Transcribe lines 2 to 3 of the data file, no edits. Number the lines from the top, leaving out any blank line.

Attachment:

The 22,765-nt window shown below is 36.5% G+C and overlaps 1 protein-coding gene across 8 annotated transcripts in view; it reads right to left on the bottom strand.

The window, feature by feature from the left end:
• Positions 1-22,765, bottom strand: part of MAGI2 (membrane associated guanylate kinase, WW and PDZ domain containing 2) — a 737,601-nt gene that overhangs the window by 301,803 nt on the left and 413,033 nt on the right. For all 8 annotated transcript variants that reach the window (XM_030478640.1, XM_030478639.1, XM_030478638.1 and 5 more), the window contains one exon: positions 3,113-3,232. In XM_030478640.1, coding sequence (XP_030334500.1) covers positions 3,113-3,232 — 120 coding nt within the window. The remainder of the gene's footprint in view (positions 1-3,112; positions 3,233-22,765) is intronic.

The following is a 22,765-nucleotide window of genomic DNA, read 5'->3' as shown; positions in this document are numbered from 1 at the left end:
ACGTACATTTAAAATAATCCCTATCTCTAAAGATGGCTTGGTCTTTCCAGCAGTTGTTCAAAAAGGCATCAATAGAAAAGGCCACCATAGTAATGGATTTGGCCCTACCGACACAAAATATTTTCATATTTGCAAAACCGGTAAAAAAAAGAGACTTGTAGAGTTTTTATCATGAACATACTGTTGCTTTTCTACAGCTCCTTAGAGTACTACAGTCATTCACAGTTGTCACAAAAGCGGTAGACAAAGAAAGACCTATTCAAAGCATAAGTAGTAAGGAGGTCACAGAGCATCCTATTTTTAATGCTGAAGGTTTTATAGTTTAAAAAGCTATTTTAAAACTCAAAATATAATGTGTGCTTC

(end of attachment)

The window, feature by feature from the left end:
• Positions 1-22,765, bottom strand: part of MAGI2 (membrane associated guanylate kinase, WW and PDZ domain containing 2) — a 737,601-nt gene that overhangs the window by 301,803 nt on the left and 413,033 nt on the right. For all 8 annotated transcript variants that reach the window (XM_030478640.1, XM_030478639.1, XM_030478638.1 and 5 more), the window contains one exon: positions 3,113-3,232. In XM_030478640.1, coding sequence (XP_030334500.1) covers positions 3,113-3,232 — 120 coding nt within the window. The remainder of the gene's footprint in view (positions 1-3,112; positions 3,233-22,765) is intronic.